The mere thought of this would be absurd and fallacious. Although it may seem like the courts favour provisions in Contracts Act more so than the comparatively detailed Sections 15 & 16 of the Civil Law Act, but there has been instances where solely Sections 15 & 16 are relied upon in deciding a case of frustrated contracts. In the case of National Land Finance Co-operative Society Ltd v Sharidal Sdn Bhd  , Salleh Abas CJ relied solely on the Section 15(2) in the Civil Law Act in coming to a decision. But after this case, there seems to be not many other recent decisions that have applied these provisions in the Malaysian court  .
These provisions, however, do still apply to all contracts made after the coming into force of the Civil Law Act  , with the exceptions laid down in Section 16(5) of the same Act. By the virtue of Section 16(2), Section 15 also applies to contracts to which the Government is a party ‘in like manner as to contracts between subjects’  .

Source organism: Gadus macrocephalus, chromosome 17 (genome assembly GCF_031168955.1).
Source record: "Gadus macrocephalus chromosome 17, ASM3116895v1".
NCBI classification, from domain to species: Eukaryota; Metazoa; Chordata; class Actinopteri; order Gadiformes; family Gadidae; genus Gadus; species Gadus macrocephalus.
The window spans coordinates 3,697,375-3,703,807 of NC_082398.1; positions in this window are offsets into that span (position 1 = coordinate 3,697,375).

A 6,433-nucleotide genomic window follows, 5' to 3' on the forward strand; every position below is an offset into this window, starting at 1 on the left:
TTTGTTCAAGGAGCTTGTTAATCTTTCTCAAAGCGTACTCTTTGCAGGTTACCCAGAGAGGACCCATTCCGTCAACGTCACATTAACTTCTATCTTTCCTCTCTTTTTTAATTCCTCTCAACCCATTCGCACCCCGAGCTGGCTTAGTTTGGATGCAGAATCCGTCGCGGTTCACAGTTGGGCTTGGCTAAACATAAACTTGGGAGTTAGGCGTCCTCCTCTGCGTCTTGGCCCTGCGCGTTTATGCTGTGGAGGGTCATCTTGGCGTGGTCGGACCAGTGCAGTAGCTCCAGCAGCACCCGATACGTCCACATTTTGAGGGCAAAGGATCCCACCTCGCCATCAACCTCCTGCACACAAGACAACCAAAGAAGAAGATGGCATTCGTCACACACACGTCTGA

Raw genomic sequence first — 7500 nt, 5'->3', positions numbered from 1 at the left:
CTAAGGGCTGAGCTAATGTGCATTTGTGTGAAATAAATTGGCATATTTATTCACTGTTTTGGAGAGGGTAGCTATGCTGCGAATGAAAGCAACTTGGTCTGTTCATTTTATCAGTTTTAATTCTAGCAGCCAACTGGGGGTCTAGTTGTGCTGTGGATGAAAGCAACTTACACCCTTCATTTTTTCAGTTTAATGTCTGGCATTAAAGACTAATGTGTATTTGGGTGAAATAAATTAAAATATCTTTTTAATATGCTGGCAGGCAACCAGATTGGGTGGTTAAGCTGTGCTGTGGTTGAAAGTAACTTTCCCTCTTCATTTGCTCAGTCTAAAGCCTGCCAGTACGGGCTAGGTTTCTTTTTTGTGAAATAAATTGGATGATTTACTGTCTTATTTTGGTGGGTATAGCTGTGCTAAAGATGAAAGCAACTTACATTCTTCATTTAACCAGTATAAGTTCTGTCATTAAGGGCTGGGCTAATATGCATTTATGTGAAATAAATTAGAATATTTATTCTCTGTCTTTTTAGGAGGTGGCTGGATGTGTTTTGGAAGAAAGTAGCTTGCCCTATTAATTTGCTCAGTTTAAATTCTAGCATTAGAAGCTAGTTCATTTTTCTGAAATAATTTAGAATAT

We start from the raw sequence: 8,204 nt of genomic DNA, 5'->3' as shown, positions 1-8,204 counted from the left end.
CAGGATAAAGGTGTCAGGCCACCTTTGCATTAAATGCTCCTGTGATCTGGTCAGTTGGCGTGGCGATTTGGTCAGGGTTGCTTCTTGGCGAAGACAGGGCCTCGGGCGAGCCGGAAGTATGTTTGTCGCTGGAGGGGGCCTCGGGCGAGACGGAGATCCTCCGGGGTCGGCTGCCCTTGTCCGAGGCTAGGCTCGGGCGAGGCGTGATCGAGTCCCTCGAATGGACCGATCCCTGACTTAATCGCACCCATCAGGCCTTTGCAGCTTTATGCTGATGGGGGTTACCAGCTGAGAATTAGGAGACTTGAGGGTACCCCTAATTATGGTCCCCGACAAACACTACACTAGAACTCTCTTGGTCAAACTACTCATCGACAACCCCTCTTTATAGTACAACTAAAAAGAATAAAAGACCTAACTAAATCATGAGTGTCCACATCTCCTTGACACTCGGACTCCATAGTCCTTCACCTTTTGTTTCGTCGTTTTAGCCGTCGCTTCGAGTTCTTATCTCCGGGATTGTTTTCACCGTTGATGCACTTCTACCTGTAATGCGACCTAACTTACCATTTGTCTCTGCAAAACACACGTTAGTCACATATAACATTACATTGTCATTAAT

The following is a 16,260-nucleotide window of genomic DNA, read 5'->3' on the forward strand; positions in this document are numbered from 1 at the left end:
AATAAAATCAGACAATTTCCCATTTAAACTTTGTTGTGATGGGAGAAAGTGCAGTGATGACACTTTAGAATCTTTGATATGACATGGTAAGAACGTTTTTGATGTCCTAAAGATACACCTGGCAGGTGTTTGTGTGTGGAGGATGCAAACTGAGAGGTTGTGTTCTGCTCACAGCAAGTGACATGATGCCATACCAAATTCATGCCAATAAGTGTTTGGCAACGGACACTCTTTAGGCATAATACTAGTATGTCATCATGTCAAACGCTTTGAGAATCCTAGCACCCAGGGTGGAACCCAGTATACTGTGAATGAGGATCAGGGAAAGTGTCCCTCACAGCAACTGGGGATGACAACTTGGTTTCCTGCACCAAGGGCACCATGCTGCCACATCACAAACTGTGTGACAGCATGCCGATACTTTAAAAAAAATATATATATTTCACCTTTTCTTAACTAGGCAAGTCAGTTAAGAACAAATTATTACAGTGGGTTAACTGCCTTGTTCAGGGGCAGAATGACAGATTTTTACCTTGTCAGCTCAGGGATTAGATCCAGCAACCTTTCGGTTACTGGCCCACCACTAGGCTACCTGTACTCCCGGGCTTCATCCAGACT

For contracts that are void ab initio, the consequences of such contracts are similar but slightly different from that of frustrated contracts.
The common remedy amongst all void ab initio contracts is the remedy of rescission. It is imperative for one to acknowledge that in events where a contract is terminated by frustration, the remedy is different from rescission, in which is a remedy readily available for the innocent party in a contract that was deemed void ab initio.
Termination of a contract occurs during the natural operation of a contract, where the contract just stops which resulted in a situation where the rights and liabilities in the future will no longer be applicable. However, as mentioned earlier in this essay, rights and liabilities that already have fallen due before the frustrating/terminating event occurs are perfectly enforceable in courts of law, as examined in detail earlier.